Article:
At a careers fair, you could connect with someone who could help with the recruitment process, or with a future colleague.

3. Internship or Work Experience Opportunities

Internships and work experience are important in your final years of university. A CV without one of these experiences is often weaker, meaning you might not be as successful in the job market.

Attending a careers fair could open up opportunities and connections: you might be able to secure a brief work experience placement or an invitation to apply for a graduate programme, for example.

4. Improve Your Confidence and Interpersonal Skills

Careers fairs are a great opportunity to boost your confidence and improve your interpersonal skills. Making a good impression can be daunting, but meeting potential employers in a less formal setting can build confidence.

Improving your handshake or fine-tuning your greeting, finding the courage to collect contact details (to follow up or connect on LinkedIn), and answering questions about yourself are all part of the learning curve.

5. CV and Interview Skills Feedback

Some careers fairs feature CV clinics, interview clinics and job coaching sessions. And they are often complimentary.

Take along a copy of your CV and get feedback on the areas you need to improve. That feedback might even come from the industry or employer you have most interest in.

How to Prepare for a Graduate Careers Fair

  • Research the upcoming careers fairs in your industry. Check your university website or the links provided in this article.

  • Attend a few careers fairs. Ideally, start in the penultimate year before you graduate.

  • Review and print out copies of your CV. Take at least ten copies with you.

  • Prepare an elevator pitch (a short bio that you can use to introduce yourself). Practice in front of a mirror.

  • Research the companies attending the fair. A list of these will be available on the careers fair’s website.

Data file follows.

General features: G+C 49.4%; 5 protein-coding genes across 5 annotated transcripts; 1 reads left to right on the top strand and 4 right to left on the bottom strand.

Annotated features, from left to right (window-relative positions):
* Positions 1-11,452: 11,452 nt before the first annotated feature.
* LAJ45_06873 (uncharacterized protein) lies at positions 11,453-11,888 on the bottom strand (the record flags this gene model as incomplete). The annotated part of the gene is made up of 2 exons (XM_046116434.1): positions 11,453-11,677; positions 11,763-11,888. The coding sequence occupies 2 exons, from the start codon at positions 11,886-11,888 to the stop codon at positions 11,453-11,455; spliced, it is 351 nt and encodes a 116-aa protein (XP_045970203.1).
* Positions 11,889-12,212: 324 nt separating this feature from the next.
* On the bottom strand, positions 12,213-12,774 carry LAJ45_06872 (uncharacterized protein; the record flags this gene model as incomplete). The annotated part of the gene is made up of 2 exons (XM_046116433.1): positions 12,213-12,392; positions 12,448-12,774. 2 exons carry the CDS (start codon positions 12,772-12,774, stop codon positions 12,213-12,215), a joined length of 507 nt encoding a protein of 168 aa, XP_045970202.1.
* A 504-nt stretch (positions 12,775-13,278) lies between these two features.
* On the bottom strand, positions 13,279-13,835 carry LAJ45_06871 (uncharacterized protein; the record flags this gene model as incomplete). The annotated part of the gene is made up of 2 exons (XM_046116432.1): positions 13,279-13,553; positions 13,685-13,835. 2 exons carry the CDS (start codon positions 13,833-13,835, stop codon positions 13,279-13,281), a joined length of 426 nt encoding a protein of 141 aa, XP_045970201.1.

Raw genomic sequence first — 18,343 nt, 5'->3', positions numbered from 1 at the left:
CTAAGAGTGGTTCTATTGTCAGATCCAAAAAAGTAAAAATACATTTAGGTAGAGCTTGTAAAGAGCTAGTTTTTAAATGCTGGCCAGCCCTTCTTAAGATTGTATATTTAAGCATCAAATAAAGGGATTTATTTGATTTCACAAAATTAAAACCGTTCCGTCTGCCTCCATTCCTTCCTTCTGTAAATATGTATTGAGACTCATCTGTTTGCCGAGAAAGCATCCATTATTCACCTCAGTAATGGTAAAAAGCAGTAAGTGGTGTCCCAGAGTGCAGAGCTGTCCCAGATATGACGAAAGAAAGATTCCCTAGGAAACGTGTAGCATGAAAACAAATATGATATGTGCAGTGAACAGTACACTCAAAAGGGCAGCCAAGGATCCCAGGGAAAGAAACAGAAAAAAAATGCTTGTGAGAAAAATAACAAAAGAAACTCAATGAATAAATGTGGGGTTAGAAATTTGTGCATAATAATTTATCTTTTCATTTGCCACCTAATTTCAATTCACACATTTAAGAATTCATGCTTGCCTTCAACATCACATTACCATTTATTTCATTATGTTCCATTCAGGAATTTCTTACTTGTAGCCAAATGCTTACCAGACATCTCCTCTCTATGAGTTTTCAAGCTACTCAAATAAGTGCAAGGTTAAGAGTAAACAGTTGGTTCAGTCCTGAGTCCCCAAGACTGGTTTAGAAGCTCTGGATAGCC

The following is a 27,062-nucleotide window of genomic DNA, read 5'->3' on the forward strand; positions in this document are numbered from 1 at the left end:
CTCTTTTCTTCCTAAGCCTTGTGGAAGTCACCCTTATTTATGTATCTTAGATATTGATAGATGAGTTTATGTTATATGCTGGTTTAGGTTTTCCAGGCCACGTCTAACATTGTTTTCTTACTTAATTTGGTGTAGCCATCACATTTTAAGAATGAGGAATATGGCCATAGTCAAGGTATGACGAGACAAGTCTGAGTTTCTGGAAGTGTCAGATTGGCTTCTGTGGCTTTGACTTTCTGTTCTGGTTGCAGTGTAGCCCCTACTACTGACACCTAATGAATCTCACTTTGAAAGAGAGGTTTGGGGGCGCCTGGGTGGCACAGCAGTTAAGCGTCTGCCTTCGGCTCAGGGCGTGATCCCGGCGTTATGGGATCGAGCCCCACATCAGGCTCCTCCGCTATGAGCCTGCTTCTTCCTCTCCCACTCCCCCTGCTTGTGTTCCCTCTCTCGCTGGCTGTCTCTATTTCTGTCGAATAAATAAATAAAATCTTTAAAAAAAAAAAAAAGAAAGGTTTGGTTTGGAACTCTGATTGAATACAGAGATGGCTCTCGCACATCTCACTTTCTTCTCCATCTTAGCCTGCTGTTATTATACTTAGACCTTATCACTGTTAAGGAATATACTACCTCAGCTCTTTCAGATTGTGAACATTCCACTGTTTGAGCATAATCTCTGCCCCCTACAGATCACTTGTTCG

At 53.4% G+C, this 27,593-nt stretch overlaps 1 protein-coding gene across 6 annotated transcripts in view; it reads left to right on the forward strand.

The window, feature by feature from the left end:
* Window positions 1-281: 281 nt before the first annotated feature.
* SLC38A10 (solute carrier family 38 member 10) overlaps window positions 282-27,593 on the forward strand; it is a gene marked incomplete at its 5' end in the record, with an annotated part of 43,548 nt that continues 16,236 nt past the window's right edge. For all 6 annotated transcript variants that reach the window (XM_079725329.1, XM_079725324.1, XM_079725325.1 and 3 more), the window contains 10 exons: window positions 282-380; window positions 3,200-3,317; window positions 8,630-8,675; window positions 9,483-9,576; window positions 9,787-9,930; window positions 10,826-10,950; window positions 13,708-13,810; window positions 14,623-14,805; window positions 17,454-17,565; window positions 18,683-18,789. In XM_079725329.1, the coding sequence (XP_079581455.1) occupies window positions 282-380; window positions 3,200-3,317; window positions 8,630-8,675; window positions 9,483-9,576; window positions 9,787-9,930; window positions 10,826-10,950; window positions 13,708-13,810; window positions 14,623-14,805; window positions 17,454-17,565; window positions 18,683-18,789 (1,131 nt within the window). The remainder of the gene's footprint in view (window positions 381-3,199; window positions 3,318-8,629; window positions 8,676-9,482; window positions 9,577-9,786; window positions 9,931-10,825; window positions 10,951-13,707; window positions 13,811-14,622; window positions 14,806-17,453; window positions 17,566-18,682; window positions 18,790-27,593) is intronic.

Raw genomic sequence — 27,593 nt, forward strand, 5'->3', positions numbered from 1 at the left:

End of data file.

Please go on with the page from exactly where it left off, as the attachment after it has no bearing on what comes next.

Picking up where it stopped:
• Prepare questions to ask the employers. Examples could include: “What skills and qualifications are you looking for?”; “What is the working culture at your firm?”; “What happens during the training period?”; “How does career progression work?”.

  • Dress the part. Your attire for careers fairs should be something you would wear for a job interview. Check yourself on the day to make sure you always look professional and presentable. Make sure you have a bag that is easy to handle and wear sensible (but professional) shoes.

  • Take some water and anything else to stay fresh. Careers fairs offer refreshments but you might not have enough time to stand in a queue, so take along some supplies.

  • Get there early. Make sure you’re there when the gates open; it’s not as crowded and the exhibiting organisations won’t be as busy early in the day.

  • Pick up a map. It's easy to get lost at the larger careers fairs.

Once you are there, be comfortable and confident. Have your CV accessible, keep your hands free and approach a potential employer.

Introduce yourself, have a conversation and ask questions. Don’t pitch yourself unless invited to do so.

Your very first time speaking to an organisation might be difficult. With practice, it gets easier.

Take notes after each meeting and make sure to ask for contact details, so you can follow up with the employers after the careers fair.

Remember, it is usual to ask for permission in person before connecting with a contact on LinkedIn.

Careers Fairs Do’s and Don’ts

  • Do research the company and have questions prepared.
  • Do have copies of your CV. Be ready to answer questions about yourself and your skills and experience.
  • Do be confident. Speak in a clear and concise manner.
  • Do practice a good handshake.
  • Do allow the company to guide the conversation, and be alert and engaging.
  • Do collect contact details. Make sure to follow up one to two days after the careers fair.
  • Do take their advice.

  • Don’t appear vague or unprepared.
  • Don’t dress in an unprofessional manner.
  • Don’t ask questions about the company that are available online such as “What do you do?” or "What positions are available?".
  • Don’t have mistakes on your CV.
  • Don’t be on your phone or distracted by friends.
  • Don’t be rude or speak in an unprofessional manner.

Final Thoughts

A graduate careers fair is not a job opportunity or an interview.

But it is a great way to find out more about the industry you have an interest in, and a chance to speak with personnel from prospective employers.

You might even find an organisation or opportunity you did not consider.

As well as helping you find out more about employers, careers fairs can provide a wealth of information on job-search skills and interpersonal skills that will be useful whatever your next step may be.

Further Reading

You may be interested in these other articles on WikiJob:

Why Can't I Find A Job?

10 Ways To Find A New Job Quickly

What 10 Skills Do Employers Most Want From Graduates?

How To Write A Letter Of Intent

How strong is your CV?
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How strong is your CV/Resume?